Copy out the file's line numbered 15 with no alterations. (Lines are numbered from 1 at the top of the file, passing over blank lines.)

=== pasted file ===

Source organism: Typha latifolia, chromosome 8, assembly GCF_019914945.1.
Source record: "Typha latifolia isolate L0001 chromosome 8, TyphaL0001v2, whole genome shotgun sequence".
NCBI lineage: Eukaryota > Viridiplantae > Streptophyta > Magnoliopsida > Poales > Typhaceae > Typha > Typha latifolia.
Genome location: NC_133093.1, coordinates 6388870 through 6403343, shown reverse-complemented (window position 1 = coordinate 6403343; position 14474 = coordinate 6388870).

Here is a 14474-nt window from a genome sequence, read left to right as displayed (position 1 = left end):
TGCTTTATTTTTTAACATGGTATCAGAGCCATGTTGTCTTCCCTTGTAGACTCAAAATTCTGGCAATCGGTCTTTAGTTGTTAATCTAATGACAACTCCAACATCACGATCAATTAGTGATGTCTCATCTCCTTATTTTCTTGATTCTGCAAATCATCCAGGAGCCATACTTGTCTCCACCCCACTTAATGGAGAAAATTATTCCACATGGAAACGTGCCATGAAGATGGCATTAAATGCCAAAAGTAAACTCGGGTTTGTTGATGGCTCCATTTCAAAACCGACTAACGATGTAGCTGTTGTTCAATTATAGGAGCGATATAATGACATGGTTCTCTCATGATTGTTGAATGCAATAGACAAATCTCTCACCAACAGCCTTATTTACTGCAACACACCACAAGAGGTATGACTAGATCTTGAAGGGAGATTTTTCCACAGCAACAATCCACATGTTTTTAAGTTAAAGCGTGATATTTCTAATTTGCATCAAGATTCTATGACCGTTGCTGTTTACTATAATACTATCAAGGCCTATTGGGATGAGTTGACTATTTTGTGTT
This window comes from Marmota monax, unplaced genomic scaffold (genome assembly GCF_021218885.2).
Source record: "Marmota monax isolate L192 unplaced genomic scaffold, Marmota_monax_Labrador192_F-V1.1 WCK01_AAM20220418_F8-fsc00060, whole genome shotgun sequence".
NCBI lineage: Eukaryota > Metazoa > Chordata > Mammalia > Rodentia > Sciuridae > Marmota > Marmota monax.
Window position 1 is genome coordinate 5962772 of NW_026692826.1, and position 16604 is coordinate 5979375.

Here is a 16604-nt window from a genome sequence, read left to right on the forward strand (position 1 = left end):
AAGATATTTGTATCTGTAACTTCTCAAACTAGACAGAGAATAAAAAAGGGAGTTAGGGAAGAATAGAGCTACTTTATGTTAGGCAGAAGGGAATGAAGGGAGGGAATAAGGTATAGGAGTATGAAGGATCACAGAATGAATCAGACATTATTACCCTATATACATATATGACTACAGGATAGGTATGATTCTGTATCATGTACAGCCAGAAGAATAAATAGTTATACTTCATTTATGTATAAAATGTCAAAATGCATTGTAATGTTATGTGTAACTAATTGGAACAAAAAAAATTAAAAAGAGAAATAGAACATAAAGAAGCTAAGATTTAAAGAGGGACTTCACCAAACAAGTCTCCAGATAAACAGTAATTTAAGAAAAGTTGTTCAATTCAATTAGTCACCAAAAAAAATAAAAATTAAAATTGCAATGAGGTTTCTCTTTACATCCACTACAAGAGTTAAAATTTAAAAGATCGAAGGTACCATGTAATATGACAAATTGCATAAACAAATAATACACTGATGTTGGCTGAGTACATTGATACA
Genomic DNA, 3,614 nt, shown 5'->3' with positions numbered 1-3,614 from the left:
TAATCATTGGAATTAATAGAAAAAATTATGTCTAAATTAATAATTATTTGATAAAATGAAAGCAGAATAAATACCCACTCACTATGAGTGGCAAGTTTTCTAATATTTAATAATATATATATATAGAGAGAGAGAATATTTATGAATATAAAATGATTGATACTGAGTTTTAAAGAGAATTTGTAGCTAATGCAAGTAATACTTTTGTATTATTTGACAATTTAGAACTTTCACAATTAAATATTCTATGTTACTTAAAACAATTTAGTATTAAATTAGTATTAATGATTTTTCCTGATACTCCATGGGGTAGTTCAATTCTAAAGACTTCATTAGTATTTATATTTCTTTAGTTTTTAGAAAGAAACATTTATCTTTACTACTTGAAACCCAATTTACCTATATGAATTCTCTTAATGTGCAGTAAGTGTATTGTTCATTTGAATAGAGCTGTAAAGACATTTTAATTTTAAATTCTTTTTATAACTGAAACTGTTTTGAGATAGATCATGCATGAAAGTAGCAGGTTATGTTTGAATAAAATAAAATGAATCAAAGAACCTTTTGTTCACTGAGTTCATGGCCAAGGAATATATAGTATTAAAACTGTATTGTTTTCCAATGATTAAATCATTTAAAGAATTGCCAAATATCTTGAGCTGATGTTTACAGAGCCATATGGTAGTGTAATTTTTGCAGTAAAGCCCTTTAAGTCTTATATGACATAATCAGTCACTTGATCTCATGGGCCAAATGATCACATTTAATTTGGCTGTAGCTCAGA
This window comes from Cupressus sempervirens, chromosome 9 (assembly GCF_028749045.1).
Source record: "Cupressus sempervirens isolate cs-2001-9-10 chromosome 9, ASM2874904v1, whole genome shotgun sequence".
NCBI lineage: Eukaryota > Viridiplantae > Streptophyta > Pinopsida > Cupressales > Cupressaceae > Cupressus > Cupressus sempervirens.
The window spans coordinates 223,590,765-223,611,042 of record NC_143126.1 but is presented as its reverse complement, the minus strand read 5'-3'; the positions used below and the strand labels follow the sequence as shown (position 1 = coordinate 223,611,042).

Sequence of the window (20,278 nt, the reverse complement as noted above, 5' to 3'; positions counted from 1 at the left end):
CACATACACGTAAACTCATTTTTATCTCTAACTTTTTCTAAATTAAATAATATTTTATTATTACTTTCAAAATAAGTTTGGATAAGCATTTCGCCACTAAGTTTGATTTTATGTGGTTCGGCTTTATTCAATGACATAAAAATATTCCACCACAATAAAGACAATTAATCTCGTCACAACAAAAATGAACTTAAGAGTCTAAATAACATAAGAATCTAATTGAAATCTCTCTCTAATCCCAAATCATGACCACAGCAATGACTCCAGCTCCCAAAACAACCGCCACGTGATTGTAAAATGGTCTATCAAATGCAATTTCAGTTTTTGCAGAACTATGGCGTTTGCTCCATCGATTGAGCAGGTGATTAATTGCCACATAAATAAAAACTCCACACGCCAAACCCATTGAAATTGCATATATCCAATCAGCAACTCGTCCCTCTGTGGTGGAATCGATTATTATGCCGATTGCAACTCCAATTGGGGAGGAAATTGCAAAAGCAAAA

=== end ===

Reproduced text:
This window comes from Cupressus sempervirens, chromosome 9 (assembly GCF_028749045.1).